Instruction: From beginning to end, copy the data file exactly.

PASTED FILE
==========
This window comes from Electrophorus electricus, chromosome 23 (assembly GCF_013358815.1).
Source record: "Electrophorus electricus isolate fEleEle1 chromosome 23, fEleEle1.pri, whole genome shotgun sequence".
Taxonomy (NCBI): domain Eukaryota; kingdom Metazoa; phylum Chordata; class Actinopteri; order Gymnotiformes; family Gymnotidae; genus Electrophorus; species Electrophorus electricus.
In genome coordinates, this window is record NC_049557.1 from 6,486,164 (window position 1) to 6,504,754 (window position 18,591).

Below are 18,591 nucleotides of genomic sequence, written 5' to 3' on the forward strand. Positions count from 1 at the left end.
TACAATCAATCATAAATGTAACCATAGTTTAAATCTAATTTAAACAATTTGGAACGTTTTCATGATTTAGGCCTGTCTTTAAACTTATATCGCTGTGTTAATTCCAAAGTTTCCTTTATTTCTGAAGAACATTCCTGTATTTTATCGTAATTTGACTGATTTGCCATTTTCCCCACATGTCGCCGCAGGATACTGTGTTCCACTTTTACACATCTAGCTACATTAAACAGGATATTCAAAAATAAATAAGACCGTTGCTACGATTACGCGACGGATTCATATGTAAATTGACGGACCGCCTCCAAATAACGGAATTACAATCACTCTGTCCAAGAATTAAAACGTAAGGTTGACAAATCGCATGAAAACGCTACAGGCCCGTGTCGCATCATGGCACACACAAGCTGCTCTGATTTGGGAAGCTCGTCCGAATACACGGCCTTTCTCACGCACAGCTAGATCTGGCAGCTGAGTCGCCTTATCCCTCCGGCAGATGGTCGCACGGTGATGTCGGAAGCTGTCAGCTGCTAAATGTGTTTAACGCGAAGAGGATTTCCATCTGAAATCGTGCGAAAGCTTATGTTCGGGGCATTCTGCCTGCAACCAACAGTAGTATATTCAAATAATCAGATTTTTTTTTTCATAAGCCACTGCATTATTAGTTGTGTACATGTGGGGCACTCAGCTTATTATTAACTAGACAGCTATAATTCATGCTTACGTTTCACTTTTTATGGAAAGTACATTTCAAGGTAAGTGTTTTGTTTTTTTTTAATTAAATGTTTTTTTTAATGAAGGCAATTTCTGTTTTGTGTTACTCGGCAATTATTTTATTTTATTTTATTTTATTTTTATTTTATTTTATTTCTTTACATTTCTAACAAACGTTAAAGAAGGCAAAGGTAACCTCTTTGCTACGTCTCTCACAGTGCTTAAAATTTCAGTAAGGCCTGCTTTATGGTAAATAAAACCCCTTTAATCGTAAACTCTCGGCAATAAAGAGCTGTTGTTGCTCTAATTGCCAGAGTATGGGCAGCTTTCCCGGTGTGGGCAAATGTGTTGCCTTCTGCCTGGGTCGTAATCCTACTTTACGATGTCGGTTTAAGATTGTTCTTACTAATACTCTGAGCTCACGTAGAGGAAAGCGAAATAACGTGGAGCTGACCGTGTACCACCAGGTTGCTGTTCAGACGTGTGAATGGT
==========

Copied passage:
This window comes from Electrophorus electricus, chromosome 23 (assembly GCF_013358815.1).
Source record: "Electrophorus electricus isolate fEleEle1 chromosome 23, fEleEle1.pri, whole genome shotgun sequence".
Taxonomy (NCBI): domain Eukaryota; kingdom Metazoa; phylum Chordata; class Actinopteri; order Gymnotiformes; family Gymnotidae; genus Electrophorus; species Electrophorus electricus.
In genome coordinates, this window is record NC_049557.1 from 6,486,164 (window position 1) to 6,504,754 (window position 18,591).

Below are 18,591 nucleotides of genomic sequence, written 5' to 3' on the forward strand. Positions count from 1 at the left end.
TACAATCAATCATAAATGTAACCATAGTTTAAATCTAATTTAAACAATTTGGAACGTTTTCATGATTTAGGCCTGTCTTTAAACTTATATCGCTGTGTTAATTCCAAAGTTTCCTTTATTTCTGAAGAACATTCCTGTATTTTATCGTAATTTGACTGATTTGCCATTTTCCCCACATGTCGCCGCAGGATACTGTGTTCCACTTTTACACATCTAGCTACATTAAACAGGATATTCAAAAATAAATAAGACCGTTGCTACGATTACGCGACGGATTCATATGTAAATTGACGGACCGCCTCCAAATAACGGAATTACAATCACTCTGTCCAAGAATTAAAACGTAAGGTTGACAAATCGCATGAAAACGCTACAGGCCCGTGTCGCATCATGGCACACACAAGCTGCTCTGATTTGGGAAGCTCGTCCGAATACACGGCCTTTCTCACGCACAGCTAGATCTGGCAGCTGAGTCGCCTTATCCCTCCGGCAGATGGTCGCACGGTGATGTCGGAAGCTGTCAGCTGCTAAATGTGTTTAACGCGAAGAGGATTTCCATCTGAAATCGTGCGAAAGCTTATGTTCGGGGCATTCTGCCTGCAACCAACAGTAGTATATTCAAATAATCAGATTTTTTTTTTCATAAGCCACTGCATTATTAGTTGTGTACATGTGGGGCACTCAGCTTATTATTAACTAGACAGCTATAATTCATGCTTACGTTTCACTTTTTATGGAAAGTACATTTCAAGGTAAGTGTTTTGTTTTTTTTTAATTAAATGTTTTTTTTAATGAAGGCAATTTCTGTTTTGTGTTACTCGGCAATTATTTTATTTTATTTTATTTTATTTTTATTTTATTTTATTTCTTTACATTTCTAACAAACGTTAAAGAAGGCAAAGGTAACCTCTTTGCTACGTCTCTCACAGTGCTTAAAATTTCAGTAAGGCCTGCTTTATGGTAAATAAAACCCCTTTAATCGTAAACTCTCGGCAATAAAGAGCTGTTGTTGCTCTAATTGCCAGAGTATGGGCAGCTTTCCCGGTGTGGGCAAATGTGTTGCCTTCTGCCTGGGTCGTAATCCTACTTTACGATGTCGGTTTAAGATTGTTCTTACTAATACTCTGAGCTCACGTAGAGGAAAGCGAAATAACGTGGAGCTGACCGTGTACCACCAGGTTGCTGTTCAGACGTGTGAATGGT